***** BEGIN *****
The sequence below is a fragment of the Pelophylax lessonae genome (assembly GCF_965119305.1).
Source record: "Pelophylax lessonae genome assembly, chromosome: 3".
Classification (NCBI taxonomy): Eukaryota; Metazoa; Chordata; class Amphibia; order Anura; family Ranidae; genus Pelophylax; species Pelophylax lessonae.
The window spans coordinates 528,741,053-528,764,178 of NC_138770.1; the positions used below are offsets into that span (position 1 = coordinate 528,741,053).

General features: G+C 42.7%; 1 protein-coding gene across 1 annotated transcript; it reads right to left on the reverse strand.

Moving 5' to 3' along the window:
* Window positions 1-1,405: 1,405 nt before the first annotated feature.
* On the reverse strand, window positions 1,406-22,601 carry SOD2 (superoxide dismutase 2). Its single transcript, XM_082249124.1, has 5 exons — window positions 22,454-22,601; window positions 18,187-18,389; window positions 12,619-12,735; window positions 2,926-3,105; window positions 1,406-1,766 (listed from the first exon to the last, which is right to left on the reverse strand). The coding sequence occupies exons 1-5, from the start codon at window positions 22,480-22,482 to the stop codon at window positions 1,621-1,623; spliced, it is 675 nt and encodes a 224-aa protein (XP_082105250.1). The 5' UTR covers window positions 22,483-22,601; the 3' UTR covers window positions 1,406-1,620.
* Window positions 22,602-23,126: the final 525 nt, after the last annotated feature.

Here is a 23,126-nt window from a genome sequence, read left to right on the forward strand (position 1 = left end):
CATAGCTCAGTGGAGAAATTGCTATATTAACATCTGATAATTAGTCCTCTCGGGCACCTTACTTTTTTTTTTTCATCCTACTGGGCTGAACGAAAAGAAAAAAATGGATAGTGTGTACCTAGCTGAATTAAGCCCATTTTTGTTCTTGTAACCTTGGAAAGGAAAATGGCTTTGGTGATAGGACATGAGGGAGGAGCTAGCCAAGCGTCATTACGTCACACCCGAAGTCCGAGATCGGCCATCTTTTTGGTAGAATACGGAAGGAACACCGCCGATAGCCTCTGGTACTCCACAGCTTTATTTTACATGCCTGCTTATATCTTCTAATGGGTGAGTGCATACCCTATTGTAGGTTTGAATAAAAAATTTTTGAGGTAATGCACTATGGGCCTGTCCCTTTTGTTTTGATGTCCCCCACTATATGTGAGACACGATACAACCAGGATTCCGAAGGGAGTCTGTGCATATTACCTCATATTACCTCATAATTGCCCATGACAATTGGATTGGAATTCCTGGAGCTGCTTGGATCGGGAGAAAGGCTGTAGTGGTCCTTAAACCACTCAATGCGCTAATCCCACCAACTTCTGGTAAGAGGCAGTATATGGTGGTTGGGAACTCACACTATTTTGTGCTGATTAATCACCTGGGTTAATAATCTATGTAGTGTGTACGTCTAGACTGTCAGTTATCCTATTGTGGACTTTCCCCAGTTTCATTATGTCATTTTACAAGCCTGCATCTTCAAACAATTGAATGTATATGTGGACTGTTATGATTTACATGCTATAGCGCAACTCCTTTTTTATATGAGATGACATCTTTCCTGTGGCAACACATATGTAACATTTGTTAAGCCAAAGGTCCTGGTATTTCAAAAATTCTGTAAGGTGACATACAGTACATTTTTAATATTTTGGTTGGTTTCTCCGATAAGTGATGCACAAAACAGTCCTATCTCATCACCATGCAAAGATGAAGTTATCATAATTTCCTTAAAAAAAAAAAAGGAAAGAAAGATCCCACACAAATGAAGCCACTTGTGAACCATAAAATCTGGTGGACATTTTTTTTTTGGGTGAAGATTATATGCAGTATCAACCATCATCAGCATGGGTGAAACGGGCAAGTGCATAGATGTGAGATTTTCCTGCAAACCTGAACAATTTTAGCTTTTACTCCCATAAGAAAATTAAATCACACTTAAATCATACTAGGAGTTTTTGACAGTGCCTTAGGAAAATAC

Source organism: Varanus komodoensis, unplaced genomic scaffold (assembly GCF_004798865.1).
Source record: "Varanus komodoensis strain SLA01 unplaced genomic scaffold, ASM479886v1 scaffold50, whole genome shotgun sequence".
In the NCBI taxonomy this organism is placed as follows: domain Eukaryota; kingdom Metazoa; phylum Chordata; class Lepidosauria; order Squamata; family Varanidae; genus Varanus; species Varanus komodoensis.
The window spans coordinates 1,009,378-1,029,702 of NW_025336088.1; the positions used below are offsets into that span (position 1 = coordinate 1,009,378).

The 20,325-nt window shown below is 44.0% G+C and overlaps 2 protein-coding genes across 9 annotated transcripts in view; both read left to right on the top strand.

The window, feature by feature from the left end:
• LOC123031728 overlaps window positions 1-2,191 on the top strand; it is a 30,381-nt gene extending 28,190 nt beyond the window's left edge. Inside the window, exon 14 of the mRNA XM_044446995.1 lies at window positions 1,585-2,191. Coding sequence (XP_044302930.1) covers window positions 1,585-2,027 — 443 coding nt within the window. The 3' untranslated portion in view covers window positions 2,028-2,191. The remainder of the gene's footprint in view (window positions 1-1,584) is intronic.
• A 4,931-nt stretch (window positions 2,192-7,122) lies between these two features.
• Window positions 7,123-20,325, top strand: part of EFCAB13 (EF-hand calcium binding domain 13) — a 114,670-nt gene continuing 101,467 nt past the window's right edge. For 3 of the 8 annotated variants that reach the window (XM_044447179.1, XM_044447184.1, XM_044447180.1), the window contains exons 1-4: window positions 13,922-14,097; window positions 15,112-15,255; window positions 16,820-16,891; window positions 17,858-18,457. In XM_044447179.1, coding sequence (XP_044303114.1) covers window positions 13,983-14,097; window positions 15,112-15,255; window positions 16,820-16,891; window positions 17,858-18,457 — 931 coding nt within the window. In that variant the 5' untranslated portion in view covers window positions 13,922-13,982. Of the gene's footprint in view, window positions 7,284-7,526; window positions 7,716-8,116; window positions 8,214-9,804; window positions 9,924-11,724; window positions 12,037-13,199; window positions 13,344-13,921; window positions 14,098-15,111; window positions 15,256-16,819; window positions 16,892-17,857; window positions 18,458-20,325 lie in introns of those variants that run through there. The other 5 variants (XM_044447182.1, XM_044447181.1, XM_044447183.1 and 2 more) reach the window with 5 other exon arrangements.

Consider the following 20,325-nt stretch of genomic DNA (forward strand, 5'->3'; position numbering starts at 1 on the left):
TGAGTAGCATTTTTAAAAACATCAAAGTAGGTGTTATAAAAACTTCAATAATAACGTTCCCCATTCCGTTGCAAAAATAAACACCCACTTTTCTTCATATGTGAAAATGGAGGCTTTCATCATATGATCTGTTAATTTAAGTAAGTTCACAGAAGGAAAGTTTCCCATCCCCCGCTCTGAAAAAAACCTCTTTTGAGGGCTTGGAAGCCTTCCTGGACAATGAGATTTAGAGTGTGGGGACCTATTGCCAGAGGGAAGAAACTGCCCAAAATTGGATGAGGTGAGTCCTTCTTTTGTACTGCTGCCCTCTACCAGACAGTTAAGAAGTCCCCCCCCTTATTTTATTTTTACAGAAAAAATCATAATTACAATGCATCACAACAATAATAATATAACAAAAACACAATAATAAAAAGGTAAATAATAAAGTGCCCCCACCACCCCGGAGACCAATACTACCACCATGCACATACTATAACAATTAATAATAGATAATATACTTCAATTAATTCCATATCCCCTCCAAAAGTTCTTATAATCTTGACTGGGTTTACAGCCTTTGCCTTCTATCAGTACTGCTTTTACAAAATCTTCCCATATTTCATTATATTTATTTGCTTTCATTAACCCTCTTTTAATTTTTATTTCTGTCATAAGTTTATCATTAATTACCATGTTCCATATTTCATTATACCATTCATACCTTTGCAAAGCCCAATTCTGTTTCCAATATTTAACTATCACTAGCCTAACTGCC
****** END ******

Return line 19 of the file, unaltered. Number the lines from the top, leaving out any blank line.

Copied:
• A 4,931-nt stretch (window positions 2,192-7,122) lies between these two features.